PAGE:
Posted by: Sheridan Flynn | February 25, 2008


We arrive at the Romanian border sometime after 2 o’ clock. I lay there comfortably slumped in my seat, relaxed, eyes closed, listening to Pink Floyd on my iPod. The bus comes to a halt and I sense the movement of people boarding. Two Romanian border guards make their way down the isle. Dark eyed men dressed in blue. The routinely check everyone’s passports. I open mine on the picture page and hand it over. Expressionless and without emotion, I am (for a split second) scrutinized. The guard hands me my passport with an air of disappointment. I thank him and wonder if he ever had a personality.

Borders and checkpoints are (of course) man made. Imaginary lines drawn up by politicians, economists, legislators, and military men. Crossing from Hungry to Romania dramatically illustrates the divide between old Europe and new Europe. This part of the world seems to be substantially colder, economically less developed, and in terms of infrastructure, far more weathered and bulkier than the west. Massive industrial plants slowly pump out grey smoke; roads are overloaded with square communist era cars, and large women in multi-coloured dresses tending to their gardens.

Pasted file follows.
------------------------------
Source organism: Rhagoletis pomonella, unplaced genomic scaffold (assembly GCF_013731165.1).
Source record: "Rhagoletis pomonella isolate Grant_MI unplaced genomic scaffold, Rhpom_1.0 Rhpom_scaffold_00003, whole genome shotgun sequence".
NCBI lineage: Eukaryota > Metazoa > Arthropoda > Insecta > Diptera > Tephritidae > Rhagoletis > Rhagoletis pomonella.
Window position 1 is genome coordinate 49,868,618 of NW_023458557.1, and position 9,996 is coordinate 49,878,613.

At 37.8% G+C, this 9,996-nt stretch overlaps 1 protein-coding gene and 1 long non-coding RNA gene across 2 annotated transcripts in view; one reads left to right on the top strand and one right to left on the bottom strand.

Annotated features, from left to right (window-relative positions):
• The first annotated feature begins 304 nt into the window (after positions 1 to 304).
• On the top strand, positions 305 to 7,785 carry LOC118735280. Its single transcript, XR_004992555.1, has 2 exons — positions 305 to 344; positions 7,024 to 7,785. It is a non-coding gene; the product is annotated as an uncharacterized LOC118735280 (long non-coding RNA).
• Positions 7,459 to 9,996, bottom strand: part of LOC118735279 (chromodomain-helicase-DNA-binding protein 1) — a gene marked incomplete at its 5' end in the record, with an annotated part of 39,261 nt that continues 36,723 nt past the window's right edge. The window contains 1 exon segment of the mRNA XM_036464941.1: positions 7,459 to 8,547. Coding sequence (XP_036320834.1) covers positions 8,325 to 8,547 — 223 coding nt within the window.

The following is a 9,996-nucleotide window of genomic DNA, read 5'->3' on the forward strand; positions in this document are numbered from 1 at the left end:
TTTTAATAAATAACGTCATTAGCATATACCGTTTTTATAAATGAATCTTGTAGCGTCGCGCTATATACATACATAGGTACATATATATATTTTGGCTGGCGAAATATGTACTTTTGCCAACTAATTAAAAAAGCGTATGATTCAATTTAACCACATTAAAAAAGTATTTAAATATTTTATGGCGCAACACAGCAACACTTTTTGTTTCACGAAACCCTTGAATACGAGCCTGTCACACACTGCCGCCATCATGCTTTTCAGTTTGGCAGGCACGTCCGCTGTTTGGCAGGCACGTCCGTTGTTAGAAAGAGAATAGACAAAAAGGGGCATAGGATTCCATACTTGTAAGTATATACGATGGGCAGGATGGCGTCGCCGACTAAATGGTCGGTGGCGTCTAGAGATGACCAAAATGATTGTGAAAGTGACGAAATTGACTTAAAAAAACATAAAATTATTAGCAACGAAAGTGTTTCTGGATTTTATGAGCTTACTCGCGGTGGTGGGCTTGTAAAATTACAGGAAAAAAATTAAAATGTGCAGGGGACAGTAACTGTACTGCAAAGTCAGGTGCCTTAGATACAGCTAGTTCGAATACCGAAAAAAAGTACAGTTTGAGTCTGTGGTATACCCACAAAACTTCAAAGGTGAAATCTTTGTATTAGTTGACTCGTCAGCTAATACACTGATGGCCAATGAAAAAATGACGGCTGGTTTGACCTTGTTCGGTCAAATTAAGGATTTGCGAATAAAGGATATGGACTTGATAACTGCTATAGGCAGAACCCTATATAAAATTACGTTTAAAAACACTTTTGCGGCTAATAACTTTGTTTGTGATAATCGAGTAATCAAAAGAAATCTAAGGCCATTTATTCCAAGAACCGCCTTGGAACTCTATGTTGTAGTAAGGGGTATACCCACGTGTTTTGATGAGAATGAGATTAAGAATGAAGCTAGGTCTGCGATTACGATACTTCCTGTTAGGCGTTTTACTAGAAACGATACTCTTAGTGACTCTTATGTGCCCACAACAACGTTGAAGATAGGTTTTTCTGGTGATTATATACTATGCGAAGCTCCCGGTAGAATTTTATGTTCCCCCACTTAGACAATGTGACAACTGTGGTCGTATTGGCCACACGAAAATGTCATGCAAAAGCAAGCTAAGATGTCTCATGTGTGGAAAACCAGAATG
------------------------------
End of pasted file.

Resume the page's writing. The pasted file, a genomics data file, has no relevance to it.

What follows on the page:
We pass south from Brasov to Bucharest through the vast and expansive Romanian countryside. We travel on a sturdy road built right through a mountain pass. On either side we are flanked by massive forests of pine trees. These trees have seen it all, communism, imperialism, dictatorships and now us. Tourists from the west. Change is slowly impacting on this part of Romania. A huge disused factory lies by a rushing river. Like a once powerful animal it’s now dead and lifeless. Slowly deteriorating into the earth. Old square buses stand on bricks, its body gutted for spare parts. Power lines and industrial piping that stretch across mountains and rivers provide heat, services, and energy to its people. To me, this seems like a tough place to live. A long way from the moderate Irish climate. The Romanians seem to be completely unperturbed by these conditions and effortlessly get on with their daily lives.

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